Another interesting observation Fouts makes is that when ‘evening’ proceeds ‘morning’ outside of Genesis 1 (e.g. Exod. 27:21; Lev. 24:3), it refers to a nightly task such as keeping the lamps burning in the tabernacle. Thus, the ordering in Genesis 1 indicates a period of darkness following God’s daytime creative activity.
Fouts notes that the Hebrew clause wăyehî ḵēn (“and it was so”) appears only twice outside of Genesis 1—Judges 6:38 and 2 Kings 15:12—and appears to indicate that something has been completed, i.e. God’s creative commands were completed as soon as He spoke.
Regarding the numbering of the days in Genesis 1, Fouts notes that the ordinally numbered second through fifth days have no article, which suggests a rendering of “a second day”, “a third day” etc. as the NASB renders it.
However, after an analysis of the use of ordinal numbers in Hebrew, Fouts argues that the presence of the ordinal number itself is sufficient to establish definiteness regardless of the presence or absence of an article on the noun ‘day’ or on the ordinal number that qualifies it. In other words, the rendering should be “the second day”, “the third day” etc. The seventh day alone has yôm with the article so Fouts suggests this indicates a difference in quality even though it says nothing about duration.
Fouts points out that the Hebrew word ṣĕlĕm—usually rendered as ‘image’ in most versions—is normally associated with idols in the Old Testament outside Genesis. He prefers the gloss ‘representative’ and argues that the choice of this word is interesting because idols represent dead gods who have no substance whereas human beings are designed to be representations of the Living God. However, being made in God’s image implies that we are actually a representation of God rather than a representative of God.
In the description of God forming Adam from the dust (Gen. 2:7), the verb employed is yāṣăr, which, as Fouts points out, denotes both purpose and design. Indeed, Isaiah 44:2 and 49:5 both speak of God forming the fetus in the womb. The material God used to make man was the dust of the earth he had just created. As the Psalmist declares, God is mindful that we are merely dust (Ps. 103:14). Fouts points out that dust is never attributed with any value in Scripture and is often associated with death (Gen. 3:19; Ps. 22:15; Dan. 12:2). God formed His image bearers from the worthless, inanimate, and lifeless dust of the earth, and gave us life by breathing into the man’s nostrils the breath of life. Only then did man become a living being (Gen. 2:7).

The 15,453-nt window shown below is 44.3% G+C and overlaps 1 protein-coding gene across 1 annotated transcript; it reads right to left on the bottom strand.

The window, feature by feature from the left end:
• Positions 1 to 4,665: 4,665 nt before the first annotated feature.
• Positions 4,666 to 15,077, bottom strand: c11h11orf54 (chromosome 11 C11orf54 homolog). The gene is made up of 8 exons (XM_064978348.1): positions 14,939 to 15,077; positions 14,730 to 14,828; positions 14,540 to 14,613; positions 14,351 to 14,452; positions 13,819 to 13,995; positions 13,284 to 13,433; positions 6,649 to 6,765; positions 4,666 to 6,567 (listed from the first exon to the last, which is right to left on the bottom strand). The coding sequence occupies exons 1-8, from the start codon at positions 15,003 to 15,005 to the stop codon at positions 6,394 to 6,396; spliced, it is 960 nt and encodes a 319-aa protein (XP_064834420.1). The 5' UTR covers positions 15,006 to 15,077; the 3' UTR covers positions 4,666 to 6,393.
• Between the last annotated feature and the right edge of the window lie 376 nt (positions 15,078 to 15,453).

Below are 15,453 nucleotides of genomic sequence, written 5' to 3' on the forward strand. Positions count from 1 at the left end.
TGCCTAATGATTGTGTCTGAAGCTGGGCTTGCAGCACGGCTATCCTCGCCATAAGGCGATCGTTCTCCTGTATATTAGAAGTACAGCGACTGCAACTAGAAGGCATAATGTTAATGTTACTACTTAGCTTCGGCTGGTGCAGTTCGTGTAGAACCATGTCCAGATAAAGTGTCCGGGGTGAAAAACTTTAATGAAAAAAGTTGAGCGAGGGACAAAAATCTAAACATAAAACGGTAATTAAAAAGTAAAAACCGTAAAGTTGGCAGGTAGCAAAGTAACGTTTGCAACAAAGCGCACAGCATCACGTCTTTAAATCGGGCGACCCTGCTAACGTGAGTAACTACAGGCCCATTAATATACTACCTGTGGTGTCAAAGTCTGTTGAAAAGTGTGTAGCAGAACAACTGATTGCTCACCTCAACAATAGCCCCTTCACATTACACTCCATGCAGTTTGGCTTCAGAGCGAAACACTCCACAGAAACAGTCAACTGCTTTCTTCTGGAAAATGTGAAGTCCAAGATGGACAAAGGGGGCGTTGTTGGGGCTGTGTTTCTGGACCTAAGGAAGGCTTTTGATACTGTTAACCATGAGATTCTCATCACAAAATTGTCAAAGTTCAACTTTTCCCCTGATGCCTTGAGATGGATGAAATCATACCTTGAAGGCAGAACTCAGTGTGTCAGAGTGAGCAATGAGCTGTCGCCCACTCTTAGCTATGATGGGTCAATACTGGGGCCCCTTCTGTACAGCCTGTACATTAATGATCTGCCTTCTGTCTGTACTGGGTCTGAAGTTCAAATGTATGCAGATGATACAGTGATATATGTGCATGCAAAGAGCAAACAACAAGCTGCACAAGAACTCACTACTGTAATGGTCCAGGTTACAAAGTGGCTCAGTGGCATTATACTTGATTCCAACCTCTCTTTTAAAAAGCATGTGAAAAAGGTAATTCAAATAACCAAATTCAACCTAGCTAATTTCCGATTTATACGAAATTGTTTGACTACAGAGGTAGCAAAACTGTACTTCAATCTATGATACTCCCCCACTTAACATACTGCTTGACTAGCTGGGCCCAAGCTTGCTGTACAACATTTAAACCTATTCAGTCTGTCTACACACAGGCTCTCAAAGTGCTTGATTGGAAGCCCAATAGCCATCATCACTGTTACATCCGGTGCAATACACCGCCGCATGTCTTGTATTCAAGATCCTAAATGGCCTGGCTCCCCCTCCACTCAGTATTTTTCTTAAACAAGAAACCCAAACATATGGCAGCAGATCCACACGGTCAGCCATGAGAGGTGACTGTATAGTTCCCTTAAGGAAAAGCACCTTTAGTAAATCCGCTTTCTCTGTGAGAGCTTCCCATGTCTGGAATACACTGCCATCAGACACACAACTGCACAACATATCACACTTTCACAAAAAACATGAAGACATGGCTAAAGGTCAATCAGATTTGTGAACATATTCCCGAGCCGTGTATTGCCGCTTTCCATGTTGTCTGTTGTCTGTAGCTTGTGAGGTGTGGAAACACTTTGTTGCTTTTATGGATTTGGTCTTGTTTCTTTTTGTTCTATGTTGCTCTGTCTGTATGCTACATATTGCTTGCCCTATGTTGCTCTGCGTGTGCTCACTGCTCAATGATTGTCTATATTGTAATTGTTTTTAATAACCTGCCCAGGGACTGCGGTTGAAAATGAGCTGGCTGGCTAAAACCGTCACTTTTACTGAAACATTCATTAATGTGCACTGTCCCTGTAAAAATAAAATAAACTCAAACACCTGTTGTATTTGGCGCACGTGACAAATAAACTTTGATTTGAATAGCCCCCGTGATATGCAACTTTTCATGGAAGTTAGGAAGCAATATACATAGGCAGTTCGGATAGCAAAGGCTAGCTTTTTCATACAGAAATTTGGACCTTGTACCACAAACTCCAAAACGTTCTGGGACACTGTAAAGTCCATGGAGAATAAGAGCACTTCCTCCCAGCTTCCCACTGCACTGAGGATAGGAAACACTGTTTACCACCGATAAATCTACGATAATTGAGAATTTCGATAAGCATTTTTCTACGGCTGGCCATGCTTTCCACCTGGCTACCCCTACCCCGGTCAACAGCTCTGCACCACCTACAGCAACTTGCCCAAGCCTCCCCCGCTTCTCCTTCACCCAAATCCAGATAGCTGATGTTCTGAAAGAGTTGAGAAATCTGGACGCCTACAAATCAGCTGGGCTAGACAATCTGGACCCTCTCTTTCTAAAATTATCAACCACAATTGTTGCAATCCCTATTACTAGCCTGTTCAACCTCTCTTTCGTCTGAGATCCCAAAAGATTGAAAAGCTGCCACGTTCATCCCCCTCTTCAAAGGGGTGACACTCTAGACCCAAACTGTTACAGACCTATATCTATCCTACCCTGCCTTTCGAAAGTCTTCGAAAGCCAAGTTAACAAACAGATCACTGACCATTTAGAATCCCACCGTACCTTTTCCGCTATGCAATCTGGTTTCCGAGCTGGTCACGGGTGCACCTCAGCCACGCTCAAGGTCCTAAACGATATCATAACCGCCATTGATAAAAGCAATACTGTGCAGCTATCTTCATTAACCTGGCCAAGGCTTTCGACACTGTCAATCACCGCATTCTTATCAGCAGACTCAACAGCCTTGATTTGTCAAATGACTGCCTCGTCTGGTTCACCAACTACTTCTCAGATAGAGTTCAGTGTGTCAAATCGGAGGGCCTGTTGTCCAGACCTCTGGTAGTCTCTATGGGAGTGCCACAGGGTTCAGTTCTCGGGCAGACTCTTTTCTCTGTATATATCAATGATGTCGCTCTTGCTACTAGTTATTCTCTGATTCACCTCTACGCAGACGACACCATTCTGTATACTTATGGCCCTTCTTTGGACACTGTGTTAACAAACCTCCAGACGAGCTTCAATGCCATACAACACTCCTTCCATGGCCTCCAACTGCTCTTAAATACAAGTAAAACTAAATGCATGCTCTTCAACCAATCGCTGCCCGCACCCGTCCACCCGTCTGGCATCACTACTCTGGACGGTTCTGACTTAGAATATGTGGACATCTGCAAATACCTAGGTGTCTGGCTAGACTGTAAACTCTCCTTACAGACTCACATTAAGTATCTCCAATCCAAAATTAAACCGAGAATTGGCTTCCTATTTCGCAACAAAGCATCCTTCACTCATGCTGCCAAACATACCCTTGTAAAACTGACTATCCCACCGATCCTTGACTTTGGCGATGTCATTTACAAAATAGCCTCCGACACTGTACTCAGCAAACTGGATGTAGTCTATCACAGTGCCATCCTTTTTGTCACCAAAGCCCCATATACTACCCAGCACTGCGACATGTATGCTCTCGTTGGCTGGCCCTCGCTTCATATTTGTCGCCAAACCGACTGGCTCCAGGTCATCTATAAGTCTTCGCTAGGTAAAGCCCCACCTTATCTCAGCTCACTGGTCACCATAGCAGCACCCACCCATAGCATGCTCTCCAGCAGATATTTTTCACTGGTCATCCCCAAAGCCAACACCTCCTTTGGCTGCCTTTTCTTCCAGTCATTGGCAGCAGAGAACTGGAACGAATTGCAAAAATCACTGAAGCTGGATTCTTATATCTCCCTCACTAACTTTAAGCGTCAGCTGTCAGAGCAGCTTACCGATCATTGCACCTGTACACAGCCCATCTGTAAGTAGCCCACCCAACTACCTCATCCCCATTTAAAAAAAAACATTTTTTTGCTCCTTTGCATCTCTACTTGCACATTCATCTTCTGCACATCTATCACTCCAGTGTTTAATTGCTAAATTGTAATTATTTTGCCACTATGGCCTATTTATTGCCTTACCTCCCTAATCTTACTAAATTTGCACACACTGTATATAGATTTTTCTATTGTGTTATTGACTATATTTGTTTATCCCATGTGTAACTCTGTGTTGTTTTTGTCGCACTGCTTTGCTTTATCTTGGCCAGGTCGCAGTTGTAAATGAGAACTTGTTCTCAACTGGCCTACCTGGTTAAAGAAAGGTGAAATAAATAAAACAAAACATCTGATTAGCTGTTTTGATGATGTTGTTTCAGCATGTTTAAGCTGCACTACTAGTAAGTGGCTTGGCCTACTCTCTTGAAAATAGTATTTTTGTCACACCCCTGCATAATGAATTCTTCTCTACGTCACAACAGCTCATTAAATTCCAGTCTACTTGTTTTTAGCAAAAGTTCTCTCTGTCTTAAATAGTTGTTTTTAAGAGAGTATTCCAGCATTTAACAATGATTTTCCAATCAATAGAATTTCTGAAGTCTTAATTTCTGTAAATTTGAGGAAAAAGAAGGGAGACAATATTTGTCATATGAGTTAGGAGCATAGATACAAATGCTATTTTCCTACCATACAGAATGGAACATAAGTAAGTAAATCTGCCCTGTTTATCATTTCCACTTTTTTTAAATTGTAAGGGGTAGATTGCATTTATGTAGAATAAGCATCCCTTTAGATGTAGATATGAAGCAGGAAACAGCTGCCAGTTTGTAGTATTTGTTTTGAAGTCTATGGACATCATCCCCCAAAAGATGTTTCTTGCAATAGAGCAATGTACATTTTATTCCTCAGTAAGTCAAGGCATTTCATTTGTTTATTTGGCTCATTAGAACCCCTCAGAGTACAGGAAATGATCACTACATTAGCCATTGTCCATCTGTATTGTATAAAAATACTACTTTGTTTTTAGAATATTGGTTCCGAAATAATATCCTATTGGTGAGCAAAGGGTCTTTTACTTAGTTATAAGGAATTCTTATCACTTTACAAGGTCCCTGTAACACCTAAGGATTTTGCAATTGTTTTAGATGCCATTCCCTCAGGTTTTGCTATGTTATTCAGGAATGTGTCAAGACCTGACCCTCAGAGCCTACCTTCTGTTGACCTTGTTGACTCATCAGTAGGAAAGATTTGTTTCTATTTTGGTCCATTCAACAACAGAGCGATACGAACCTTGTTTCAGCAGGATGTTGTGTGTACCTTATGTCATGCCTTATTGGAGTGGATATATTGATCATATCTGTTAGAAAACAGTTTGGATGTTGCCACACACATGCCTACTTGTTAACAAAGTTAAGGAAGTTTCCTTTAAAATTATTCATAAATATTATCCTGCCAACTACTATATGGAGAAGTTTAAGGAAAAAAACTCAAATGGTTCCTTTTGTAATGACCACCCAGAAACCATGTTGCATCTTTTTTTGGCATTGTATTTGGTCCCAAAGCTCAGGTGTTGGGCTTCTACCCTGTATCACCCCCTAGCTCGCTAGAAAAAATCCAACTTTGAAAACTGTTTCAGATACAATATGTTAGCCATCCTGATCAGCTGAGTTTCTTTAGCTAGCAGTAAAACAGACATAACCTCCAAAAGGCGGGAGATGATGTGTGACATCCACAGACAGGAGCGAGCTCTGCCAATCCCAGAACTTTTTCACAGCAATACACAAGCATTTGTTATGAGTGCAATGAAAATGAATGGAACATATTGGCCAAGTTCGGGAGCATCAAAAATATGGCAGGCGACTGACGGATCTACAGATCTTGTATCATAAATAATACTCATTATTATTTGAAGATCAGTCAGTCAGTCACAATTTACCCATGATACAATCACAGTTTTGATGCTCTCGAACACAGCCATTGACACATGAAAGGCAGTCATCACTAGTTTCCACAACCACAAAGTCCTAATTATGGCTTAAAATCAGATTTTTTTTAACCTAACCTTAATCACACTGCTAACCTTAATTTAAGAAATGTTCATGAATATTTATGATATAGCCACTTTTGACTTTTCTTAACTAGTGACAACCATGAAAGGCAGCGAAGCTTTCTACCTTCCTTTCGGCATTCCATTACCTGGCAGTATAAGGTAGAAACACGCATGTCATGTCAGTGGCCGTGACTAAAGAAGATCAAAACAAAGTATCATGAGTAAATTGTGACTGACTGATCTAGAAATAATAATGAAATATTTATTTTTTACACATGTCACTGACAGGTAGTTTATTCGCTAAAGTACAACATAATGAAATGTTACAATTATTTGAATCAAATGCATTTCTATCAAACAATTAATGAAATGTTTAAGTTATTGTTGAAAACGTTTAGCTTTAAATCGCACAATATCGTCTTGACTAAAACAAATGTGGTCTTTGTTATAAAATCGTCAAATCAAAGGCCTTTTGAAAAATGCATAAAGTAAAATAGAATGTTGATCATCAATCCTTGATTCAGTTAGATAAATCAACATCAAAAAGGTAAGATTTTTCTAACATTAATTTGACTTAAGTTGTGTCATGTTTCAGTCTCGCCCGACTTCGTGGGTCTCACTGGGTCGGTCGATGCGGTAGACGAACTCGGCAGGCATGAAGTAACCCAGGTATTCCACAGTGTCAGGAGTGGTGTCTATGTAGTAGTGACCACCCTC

The author asserts that man is distinct and set apart from the rest of the animal kingdom because he has the nešāmâ (“breath”) of life, and this gives man understanding (Job 32:8) and enables his conscience (Prov. 20:27). Fouts asserts that it is never used of any living being other than humanity. However, this is not the case. The same term is used in Genesis 7:22 in reference to all living things including both men and animals.
Fouts is firm that Adam and Eve were actual historical individuals rather than mere mythical symbolic or allegorical figures, and notes that there is ample evidence in the Scriptures outside of Genesis where other writers referred to them as such (Rom. 5:12– 21; 1 Cor. 15:22–45; 1 Tim. 2:13–14; Luke.3:34–38 and Jude 14).